Phylloxerans are tiny, aphid-like insects that cause galls on plants as a result of their feeding. Once the feeding damages the leaf tissue, the plant tries to compartmentalize the wound. Then a gnarly unattractive gall develops like a blister to limit the spread of the wound. The growth typically encapsulates this insect within the gall, providing a safe environment for young insects to feed and develop.
There are three species of phylloxera commonly encountered on pecan trees in the Southeast. They can be distinguished by the features of the galls they form, as the insects themselves are too tiny to inspect without a microscope.
Pecan leaf phylloxera (Phylloxera notabilis Pergande)
The galls of pecan leaf phylloxera are usually 2 to 20 mm across, forming circular blisters that span both the upper and lower surfaces of a leaf. In mid-May, the galls on the underside of the leaf split open into 4 to 8 bracts and release adults (sexuals) that lay overwintering eggs and nymphs that spread to other leaves to form new galls. There are at least three generations per year. Pecan leaf phylloxera is most prominent in nursery stock and young trees.
Southern pecan leaf phylloxera (Phylloxera russelae Stoetzel)
The galls of Southern pecan leaf phylloxera split open in late May to mid-June. They also split from the underside of the leaf, and usually, the fissure forms three bracts. This species is primarily a pest of mature trees, and light populations do not cause significant damage.
Pecan phylloxera (Phylloxera devastratrix Pergande)
The galls of pecan phylloxera are hard and tumor-like, reaching up to an inch across. They form on leaves, stems, leaf petioles, catkins, and nuts. The galls split open in late May or early June and release winged females, which lay overwintering eggs in protected places on the trees. There is only one generation per year. Heavy infestations can cause defoliation, crop loss, and overall reduced tree health. Among the three phylloxera species, pecan phylloxera is the most damaging.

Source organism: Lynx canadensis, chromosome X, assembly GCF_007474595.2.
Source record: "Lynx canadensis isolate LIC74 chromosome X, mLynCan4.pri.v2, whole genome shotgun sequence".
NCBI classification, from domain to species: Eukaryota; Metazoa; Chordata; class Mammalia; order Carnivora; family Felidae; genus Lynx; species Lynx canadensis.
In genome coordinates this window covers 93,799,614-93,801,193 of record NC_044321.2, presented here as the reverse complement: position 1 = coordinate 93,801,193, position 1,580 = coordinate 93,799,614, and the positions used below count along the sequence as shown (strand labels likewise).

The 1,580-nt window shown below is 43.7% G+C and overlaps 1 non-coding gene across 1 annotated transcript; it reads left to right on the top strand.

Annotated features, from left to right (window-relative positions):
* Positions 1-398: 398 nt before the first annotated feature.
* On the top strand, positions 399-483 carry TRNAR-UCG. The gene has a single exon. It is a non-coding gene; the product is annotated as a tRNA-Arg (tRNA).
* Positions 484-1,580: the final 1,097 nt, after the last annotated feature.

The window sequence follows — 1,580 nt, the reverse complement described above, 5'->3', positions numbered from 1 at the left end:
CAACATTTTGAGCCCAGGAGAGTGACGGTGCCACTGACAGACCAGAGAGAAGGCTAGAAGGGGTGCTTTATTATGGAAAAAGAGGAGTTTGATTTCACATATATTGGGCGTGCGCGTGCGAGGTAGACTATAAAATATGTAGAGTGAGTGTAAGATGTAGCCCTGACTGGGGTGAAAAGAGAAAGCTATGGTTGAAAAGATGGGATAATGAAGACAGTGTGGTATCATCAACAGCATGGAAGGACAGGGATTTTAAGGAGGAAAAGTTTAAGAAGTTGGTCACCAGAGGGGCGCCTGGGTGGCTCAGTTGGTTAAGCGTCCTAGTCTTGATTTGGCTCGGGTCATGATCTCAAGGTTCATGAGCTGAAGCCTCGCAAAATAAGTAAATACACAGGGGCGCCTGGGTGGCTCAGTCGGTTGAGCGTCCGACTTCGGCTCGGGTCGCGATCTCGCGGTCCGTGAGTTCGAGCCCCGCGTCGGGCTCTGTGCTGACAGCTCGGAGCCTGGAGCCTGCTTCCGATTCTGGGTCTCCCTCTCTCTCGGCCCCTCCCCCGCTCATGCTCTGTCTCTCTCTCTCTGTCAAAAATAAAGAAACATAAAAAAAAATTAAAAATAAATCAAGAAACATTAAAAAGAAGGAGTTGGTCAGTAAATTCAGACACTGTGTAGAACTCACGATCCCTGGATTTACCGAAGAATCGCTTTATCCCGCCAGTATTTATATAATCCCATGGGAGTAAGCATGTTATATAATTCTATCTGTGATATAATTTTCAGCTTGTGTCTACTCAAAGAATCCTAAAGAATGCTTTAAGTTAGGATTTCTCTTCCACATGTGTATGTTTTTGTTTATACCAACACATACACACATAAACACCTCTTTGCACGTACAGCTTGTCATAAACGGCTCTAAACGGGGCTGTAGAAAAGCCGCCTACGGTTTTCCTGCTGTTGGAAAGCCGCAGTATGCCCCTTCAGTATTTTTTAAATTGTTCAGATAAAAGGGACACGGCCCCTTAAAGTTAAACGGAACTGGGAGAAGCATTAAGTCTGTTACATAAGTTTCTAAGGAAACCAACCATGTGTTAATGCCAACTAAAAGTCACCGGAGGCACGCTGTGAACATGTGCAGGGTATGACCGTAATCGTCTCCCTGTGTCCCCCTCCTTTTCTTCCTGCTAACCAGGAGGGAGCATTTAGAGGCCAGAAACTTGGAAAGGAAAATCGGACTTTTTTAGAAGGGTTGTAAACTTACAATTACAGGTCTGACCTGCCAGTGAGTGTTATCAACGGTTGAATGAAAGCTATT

Even though the damage created by these insects is unattractive and alarming at first glance, it may not hurt the tree or impact nut production. As with all pest and disease issues, there needs to be an acceptable level of damage to warrant action. Therefore, if there is only minor damage, treatment may be unnecessary. However, if the damage is extensive and begins to impact nut yield, it may be possible to take action to get the population to a manageable level.
Cultural Control: Keep the trees as healthy as possible. Reduce other stresses to the pecan tree by fertilizing the tree in late February and liming in the fall, according to a soil test report. Additionally, pecan trees should be watered weekly during periods of drought for the best development of the pecan nut crop. Since some eggs overwinter in the galls, fallen leaves must be correctly disposed of (such as through raking and burning) to prevent additional infestation by this insect.
Chemical Control: Chemical control of phylloxera species is usually not practical for homeowners. Effectively treating a tree once it has become large is generally unsafe and impossible without professional equipment and training. The cost of hiring a reputable tree company to treat this condition can be substantial.
Homeowners should only attempt pesticide application if the pecan trees are small and they can safely follow all label directions for use. The most appropriate timing is a narrow window of opportunity early in the growing season, from bud break to when the leaves are just starting to emerge. This timing coincides with when newly-hatched insects crawl from the cracks and crevices of the bark up to the developing leaf buds. Proper treatment consists of spraying the entire trunk and large branches with an insecticide labeled for controlling phylloxera, such as products containing zeta-cypermethrin or imidacloprid. As outlined on the product’s label, two to three additional applications may be necessary. Follow label directions for use.
Currently, no treatment is available for managing these insects once the galls appear and the leaves are damaged. Spraying insecticide once galls are present will have no benefit and is a waste of time and money as the sprays will not reach the insects inside the galls. Additionally, spraying of broad-spectrum insecticides could reduce the abundance of natural enemies (such as lady beetles), which will lead to outbreaks of other insect pests of pecan, such as aphids, mites, weevils, and caterpillars.
Southeastern Pecan Growers’ Handbook. Available for purchase: https://extension.uga.edu/publications/detail.html?number=B1327
Originally published 07/16